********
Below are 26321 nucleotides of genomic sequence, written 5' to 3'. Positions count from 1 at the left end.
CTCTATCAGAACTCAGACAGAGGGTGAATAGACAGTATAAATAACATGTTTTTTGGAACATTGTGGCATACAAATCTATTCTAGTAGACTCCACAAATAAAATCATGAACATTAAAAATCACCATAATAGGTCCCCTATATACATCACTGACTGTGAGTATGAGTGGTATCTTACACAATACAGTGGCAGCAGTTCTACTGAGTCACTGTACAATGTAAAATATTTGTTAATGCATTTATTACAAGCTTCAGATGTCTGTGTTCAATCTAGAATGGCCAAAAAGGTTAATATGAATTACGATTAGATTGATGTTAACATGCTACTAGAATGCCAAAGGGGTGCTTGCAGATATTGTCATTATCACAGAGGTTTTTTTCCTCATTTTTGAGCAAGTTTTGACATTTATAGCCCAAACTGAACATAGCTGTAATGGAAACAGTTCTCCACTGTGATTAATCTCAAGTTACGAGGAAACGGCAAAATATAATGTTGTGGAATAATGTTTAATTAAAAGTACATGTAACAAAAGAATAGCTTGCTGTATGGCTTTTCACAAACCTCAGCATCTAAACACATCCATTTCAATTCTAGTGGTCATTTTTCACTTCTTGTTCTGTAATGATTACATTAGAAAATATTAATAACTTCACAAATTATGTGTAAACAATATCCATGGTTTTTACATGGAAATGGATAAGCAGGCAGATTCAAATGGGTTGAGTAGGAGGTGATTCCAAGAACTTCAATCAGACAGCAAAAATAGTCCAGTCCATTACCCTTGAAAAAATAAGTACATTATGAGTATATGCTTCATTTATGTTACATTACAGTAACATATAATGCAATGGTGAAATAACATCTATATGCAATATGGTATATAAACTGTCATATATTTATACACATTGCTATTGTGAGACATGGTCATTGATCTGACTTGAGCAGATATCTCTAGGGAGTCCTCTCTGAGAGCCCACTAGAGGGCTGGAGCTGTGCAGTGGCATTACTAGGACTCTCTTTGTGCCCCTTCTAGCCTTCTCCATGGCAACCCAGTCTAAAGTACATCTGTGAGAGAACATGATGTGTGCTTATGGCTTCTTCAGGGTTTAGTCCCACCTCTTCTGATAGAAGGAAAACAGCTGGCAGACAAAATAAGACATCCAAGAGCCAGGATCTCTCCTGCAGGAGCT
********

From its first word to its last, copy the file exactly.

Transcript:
Below are 26321 nucleotides of genomic sequence, written 5' to 3'. Positions count from 1 at the left end.
CTCTATCAGAACTCAGACAGAGGGTGAATAGACAGTATAAATAACATGTTTTTTGGAACATTGTGGCATACAAATCTATTCTAGTAGACTCCACAAATAAAATCATGAACATTAAAAATCACCATAATAGGTCCCCTATATACATCACTGACTGTGAGTATGAGTGGTATCTTACACAATACAGTGGCAGCAGTTCTACTGAGTCACTGTACAATGTAAAATATTTGTTAATGCATTTATTACAAGCTTCAGATGTCTGTGTTCAATCTAGAATGGCCAAAAAGGTTAATATGAATTACGATTAGATTGATGTTAACATGCTACTAGAATGCCAAAGGGGTGCTTGCAGATATTGTCATTATCACAGAGGTTTTTTTCCTCATTTTTGAGCAAGTTTTGACATTTATAGCCCAAACTGAACATAGCTGTAATGGAAACAGTTCTCCACTGTGATTAATCTCAAGTTACGAGGAAACGGCAAAATATAATGTTGTGGAATAATGTTTAATTAAAAGTACATGTAACAAAAGAATAGCTTGCTGTATGGCTTTTCACAAACCTCAGCATCTAAACACATCCATTTCAATTCTAGTGGTCATTTTTCACTTCTTGTTCTGTAATGATTACATTAGAAAATATTAATAACTTCACAAATTATGTGTAAACAATATCCATGGTTTTTACATGGAAATGGATAAGCAGGCAGATTCAAATGGGTTGAGTAGGAGGTGATTCCAAGAACTTCAATCAGACAGCAAAAATAGTCCAGTCCATTACCCTTGAAAAAATAAGTACATTATGAGTATATGCTTCATTTATGTTACATTACAGTAACATATAATGCAATGGTGAAATAACATCTATATGCAATATGGTATATAAACTGTCATATATTTATACACATTGCTATTGTGAGACATGGTCATTGATCTGACTTGAGCAGATATCTCTAGGGAGTCCTCTCTGAGAGCCCACTAGAGGGCTGGAGCTGTGCAGTGGCATTACTAGGACTCTCTTTGTGCCCCTTCTAGCCTTCTCCATGGCAACCCAGTCTAAAGTACATCTGTGAGAGAACATGATGTGTGCTTATGGCTTCTTCAGGGTTTAGTCCCACCTCTTCTGATAGAAGGAAAACAGCTGGCAGACAAAATAAGACATCCAAGAGCCAGGATCTCTCCTGCAGGAGCT